September 25 – Launch of Shenzhou 7 (2008)

A lot of people in the west don’t even know the Chinese have put people in space, but they have. And they’re going to catch up. Shenzhou 7 was launched on September 25th, 2008, from the Jiuquan Satellite Launch Centre in Mongolia, and the three-man crew (a first for China) of Zhai Zhigang, Liu Boming and Jing Haipeng spent just under three days in orbit. Commander Zhai became the first Chinese astronaut to perform a spacewalk.

The mission ended with a successful landing, also in Mongolia.

The Chinese have a very long name for their astronauts, “Navigating Outer-Space Personnel”, although if you put the Chinese characters 航天员 into Google Translate it throws “astronaut” back. My Chinese reading skills leave a lot to be desired, but I can tell you that the second character means “sky”or” heaven”. The press seem to have adopted the word “taikonaut”. Apparently, the word tàikōng means “space”.

September 25 – Discovery of Asteroid 203 Pompeja (1879)

Asteroid 203 Pompeja was discovered on September 25th 1879 by our old workaholic friend, the German-American astronomer Christian Heinrich Friedrich Peters. There isn’t much to say about it except it’s about 116 km across, and completes one orbit of the Sun every four and a half Earth years. Peters made all 48 of his asteroid discoveries, between 1861 and 1889, from the Litchfield Observatory at Hamilton College, Clinton, NY. Unfortunately it has since burnt down.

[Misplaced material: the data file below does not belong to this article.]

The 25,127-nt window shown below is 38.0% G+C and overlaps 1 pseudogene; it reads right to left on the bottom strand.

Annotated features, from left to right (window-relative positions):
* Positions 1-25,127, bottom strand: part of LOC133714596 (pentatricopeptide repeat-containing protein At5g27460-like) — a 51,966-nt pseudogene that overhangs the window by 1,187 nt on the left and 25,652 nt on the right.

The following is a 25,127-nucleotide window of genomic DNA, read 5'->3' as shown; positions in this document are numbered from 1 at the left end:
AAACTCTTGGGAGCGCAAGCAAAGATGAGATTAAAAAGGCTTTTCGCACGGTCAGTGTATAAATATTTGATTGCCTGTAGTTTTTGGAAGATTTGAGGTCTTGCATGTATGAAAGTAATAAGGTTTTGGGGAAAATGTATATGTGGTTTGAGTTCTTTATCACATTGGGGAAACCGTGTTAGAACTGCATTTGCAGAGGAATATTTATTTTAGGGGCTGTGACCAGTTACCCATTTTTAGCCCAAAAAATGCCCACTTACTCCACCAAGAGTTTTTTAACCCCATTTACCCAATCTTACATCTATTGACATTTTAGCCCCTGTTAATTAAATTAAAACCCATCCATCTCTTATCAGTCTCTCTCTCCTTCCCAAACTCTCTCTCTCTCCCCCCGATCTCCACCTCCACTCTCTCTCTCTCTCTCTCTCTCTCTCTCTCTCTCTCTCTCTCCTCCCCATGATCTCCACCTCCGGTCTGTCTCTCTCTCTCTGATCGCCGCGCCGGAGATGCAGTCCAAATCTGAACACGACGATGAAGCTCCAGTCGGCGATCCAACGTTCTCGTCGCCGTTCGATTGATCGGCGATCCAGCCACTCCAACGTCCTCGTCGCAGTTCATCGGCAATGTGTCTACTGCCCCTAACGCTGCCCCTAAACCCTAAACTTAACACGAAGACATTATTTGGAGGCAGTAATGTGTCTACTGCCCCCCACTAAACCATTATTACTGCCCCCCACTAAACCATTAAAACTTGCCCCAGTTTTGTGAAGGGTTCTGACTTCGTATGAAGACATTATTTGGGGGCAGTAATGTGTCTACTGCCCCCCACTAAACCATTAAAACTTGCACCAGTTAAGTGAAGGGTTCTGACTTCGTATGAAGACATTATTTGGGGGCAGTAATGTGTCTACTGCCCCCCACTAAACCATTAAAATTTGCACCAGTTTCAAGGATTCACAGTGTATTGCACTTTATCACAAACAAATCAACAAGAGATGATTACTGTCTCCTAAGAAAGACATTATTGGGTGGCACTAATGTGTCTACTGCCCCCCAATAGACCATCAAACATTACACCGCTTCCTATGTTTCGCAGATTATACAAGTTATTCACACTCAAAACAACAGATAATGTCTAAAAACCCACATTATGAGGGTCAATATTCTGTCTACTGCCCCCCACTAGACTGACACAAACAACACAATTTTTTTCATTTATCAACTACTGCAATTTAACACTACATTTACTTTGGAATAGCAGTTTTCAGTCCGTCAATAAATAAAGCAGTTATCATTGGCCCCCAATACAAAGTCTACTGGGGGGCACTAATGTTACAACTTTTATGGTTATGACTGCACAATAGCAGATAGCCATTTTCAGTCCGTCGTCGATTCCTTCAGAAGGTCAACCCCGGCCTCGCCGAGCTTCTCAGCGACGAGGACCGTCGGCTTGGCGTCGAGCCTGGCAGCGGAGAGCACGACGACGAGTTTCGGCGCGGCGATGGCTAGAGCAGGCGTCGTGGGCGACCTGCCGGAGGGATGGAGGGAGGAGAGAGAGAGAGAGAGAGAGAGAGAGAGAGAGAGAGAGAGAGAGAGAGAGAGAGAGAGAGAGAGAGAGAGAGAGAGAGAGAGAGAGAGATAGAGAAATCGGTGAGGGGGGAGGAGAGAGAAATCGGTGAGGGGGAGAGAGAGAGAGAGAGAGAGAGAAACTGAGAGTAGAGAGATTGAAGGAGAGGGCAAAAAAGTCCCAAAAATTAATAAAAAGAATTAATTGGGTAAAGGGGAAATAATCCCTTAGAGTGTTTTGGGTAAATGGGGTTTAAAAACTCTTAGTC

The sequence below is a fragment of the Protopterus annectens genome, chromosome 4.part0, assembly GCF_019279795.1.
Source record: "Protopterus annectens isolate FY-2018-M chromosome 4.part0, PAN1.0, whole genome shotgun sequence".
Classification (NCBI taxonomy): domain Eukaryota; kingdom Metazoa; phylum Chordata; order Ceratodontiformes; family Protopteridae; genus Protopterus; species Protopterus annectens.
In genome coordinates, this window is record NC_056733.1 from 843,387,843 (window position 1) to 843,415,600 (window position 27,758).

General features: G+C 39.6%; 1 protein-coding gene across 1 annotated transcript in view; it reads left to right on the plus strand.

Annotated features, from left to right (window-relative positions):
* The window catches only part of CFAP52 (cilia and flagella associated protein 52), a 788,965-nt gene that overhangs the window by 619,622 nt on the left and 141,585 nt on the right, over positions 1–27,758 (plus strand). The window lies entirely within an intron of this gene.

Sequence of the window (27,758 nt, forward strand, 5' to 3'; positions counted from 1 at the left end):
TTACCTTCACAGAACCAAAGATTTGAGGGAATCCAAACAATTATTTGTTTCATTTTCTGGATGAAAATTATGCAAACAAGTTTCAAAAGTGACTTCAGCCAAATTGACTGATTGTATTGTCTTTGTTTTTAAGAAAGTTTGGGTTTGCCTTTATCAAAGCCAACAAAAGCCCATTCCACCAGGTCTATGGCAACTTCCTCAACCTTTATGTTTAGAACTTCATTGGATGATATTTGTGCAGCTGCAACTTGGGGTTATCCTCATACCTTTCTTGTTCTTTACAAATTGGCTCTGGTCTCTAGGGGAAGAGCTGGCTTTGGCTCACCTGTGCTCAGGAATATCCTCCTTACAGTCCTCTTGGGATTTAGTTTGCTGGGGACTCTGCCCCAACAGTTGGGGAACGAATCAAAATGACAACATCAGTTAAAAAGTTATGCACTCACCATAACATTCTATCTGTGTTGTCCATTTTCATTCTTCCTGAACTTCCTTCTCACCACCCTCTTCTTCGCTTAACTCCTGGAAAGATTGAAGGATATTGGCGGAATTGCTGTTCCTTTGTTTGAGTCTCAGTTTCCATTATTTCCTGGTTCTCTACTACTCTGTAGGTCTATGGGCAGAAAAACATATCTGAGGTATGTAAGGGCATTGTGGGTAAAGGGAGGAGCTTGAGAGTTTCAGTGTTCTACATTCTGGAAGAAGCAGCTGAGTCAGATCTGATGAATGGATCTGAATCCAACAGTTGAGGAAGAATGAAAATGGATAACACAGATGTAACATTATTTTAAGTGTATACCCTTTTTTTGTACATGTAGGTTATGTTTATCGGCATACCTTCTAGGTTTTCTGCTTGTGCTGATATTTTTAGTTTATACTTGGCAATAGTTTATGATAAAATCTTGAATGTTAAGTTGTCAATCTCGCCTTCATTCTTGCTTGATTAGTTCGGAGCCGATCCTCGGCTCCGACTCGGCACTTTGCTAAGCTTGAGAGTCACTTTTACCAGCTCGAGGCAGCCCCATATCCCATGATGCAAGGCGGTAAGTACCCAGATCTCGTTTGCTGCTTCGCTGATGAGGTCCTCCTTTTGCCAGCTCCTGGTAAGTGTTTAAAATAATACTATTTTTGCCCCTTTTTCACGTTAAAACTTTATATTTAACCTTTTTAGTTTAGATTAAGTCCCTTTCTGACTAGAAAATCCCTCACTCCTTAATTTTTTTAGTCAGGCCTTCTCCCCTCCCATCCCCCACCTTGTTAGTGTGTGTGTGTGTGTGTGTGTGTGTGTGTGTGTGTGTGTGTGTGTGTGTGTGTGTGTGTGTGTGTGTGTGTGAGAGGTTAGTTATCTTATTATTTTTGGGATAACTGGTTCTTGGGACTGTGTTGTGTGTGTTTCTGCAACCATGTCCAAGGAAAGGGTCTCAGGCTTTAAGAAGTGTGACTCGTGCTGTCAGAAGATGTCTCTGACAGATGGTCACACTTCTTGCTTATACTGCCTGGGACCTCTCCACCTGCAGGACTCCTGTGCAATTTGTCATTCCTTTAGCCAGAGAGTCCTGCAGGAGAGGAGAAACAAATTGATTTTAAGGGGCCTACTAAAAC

Pompeii (photo by me)
Pompeii (photo by me)

Which brings me subtly to the fact that Pompeja was named after the town of Pompeii, and given a suitably asteroidal name by changing the ending (for some reason they sound better if they finish with an “a”). Pompeii is an amazing place; you really should go.

Aphelion 3.376 AU
Perihelion 2.082 AU
Orbital period 4.51 years
orbital speed 18.03 km/second
Semi-major axis 2.729 AU
Eccentricity 0.237
Inclination 10.921°
Longitude of ascending node 97.251°

(epoch – Jan 30 2005)